“Based on current laws, FDA cannot require a manufacturer to report an increase in demand that may lead to a drug shortage,” Pazdur said. “Appropriately, we cannot require a company to manufacture a drug.

“We cannot require a company to make greater quantities of the drug—specifically, to step-up production. We cannot require a distributor to report on the quantities that are distributed and specific purchasers who may be given priority.

“In addition, FDA cannot require that essential drugs, such as cancer therapeutics, have diversified supply chains such that there is not overreliance on a single facility or country for an active pharmaceutical ingredient (API) or key starting materials. However, even when there is more than one manufacturer for a drug, most facilities are operating near capacity and are unable to rapidly fill the void if a manufacturer ceases production due to a manufacturing quality issue,” Pazdur said.

It really feels like there is a problem with generic drugs, the needed volume and their difficulties with manufacturing quality. Clearly, there's not much that the FDA can currently do, but I wonder if there is a place for Congress to provide some kind of incentive to generics manufacturers to keep their quality high for these essential high-volume drugs... 

Thursday, June 8, 2023

Job posting: Medicinal/Organic/Analytical Chemists, Cyclenium Pharma, Montréal, Quebec

Via C&EN Jobs: 

Research Scientist (Organic or Medicinal Chemistry)

  • Design and execute synthesis and characterization of small molecule macrocycles, intermediates and building blocks to support internal and collaborative drug discovery and development efforts
  • Assist in the design of molecules and conduct appropriate synthetic follow-up studies to optimize bioactivity obtained in support of internal and collaborative programs...
  • Ph.D. in Organic or Medicinal Chemistry with a concentration in organic synthesis, including experience with multi-step organic synthesis, with industry experience preferred, or M.S. in Chemistry with significant relevant experience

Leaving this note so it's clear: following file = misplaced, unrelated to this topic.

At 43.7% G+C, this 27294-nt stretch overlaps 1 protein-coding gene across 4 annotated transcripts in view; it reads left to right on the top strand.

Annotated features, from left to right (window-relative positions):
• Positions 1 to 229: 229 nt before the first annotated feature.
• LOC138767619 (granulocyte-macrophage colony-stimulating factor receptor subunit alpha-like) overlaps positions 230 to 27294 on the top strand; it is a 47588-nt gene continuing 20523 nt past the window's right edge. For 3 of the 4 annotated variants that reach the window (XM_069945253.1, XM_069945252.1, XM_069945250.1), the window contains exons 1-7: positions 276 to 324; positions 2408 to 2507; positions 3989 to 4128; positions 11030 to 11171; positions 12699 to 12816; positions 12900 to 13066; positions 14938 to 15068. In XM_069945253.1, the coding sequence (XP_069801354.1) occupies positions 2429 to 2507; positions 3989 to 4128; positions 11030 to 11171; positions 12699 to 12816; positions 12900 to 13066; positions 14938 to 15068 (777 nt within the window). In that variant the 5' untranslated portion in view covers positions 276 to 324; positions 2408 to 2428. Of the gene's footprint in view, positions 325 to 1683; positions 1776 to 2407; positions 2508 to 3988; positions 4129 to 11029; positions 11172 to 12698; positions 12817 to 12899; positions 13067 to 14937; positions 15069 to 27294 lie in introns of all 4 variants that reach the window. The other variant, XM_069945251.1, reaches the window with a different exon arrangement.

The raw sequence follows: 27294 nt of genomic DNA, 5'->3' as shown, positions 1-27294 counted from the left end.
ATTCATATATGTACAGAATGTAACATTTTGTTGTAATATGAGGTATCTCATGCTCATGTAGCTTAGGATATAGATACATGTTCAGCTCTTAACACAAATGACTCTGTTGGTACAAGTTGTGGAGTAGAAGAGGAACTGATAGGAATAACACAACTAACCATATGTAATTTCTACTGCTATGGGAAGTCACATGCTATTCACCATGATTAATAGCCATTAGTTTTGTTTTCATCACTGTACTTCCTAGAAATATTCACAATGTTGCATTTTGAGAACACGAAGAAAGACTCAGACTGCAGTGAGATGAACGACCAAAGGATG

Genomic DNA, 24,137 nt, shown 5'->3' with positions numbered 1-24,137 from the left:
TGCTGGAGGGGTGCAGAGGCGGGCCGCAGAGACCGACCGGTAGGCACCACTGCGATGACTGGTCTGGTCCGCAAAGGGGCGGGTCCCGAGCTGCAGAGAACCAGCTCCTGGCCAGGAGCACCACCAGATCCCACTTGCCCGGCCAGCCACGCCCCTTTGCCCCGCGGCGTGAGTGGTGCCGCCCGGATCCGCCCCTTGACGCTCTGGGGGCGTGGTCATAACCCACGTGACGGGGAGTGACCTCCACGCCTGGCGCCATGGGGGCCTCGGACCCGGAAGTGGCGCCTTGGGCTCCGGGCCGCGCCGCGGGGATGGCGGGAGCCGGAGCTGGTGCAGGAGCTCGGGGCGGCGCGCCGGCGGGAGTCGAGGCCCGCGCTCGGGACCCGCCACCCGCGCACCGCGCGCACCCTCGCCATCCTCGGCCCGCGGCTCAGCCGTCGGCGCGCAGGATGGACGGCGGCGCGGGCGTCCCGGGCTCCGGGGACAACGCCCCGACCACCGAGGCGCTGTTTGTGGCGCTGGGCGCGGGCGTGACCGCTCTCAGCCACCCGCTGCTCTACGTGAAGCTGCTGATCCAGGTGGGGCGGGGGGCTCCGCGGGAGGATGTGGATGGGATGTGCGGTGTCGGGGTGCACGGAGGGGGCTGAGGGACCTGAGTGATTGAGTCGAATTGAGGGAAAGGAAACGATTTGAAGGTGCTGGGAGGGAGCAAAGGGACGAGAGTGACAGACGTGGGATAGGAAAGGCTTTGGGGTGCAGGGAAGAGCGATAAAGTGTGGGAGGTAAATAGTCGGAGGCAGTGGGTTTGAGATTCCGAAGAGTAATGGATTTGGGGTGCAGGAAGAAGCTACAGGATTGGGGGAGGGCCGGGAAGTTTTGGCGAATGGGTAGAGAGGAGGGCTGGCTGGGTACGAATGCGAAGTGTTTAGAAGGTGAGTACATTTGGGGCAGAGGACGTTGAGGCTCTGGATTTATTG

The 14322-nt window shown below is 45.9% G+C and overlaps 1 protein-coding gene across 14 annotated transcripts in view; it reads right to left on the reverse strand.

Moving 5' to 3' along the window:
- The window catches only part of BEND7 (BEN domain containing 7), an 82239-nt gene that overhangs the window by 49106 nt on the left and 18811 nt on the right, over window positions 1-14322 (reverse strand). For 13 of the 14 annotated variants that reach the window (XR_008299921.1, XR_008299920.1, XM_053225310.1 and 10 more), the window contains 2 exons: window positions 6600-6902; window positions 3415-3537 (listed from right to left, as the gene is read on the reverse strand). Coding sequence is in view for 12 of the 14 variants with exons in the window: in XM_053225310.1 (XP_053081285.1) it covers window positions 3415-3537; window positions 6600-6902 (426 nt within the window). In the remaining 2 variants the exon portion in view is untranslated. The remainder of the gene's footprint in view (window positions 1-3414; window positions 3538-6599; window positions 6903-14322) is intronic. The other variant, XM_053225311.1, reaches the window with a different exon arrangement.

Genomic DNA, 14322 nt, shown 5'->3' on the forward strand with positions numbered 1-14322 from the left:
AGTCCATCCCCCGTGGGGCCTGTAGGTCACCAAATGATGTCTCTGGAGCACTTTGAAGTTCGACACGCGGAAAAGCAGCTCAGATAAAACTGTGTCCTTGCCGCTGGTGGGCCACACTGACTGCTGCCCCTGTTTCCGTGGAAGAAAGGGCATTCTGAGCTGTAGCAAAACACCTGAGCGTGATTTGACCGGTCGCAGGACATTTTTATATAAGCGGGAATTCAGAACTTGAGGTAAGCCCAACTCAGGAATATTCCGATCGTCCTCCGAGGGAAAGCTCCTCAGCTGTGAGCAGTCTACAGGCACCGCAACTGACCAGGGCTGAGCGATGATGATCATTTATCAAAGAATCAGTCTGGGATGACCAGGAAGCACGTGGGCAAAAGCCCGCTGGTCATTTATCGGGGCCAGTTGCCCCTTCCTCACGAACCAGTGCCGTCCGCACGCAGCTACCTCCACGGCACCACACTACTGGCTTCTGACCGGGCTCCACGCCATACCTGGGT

• Parallel synthesis and/or solid phase synthetic experience are considered a plus
Full ad here. Best wishes to those interested. 

Wednesday, June 7, 2023

ACS Careers: don't forget to back up your data!

Also in this week's C&EN, ACS Careers gives us a good reminder: 
Anyone who has ever lost an important document to a software or hardware failure understands the importance of having up-to-date backups of important material. But just as it is with data and documents, it’s important to have backups of business processes and activities. A good rule is to hope for the best but prepare for the worst.

Data and documents. Ideally, your organization regularly backs up important data and documents. If you don’t already know, check with your information technology department to find out exactly which files are backed up and how often. If necessary (and allowed), supplement that system with a backup program of your own. For example, do you keep current copies of important documents off-line, in case you need them when you don’t have access to the network or internet?

Good reminder - hope that you take a moment and double check that your important data is being backed up.  

C&EN: tough days in the German chemical industry

In this week's C&EN, a very thorough article on the German chemical industry after the natural gas crisis (article by Vanessa Zainzinger):

...But the natural gas crisis that has bruised European competitiveness in chemical manufacturing hit Germany disproportionately hard. With a sharp decline in production, disrupted supply chains, and enormous energy costs, firms are considering the possibility that Germany’s days as a chemical industry stronghold are over...

The crisis has been a death sentence for some energy-intensive production lines in Germany. Trinseo closed its styrene facility in Böhlen, and Olin announced that it intends to shut down methylene chloride and chloroform production in Stade by the third quarter.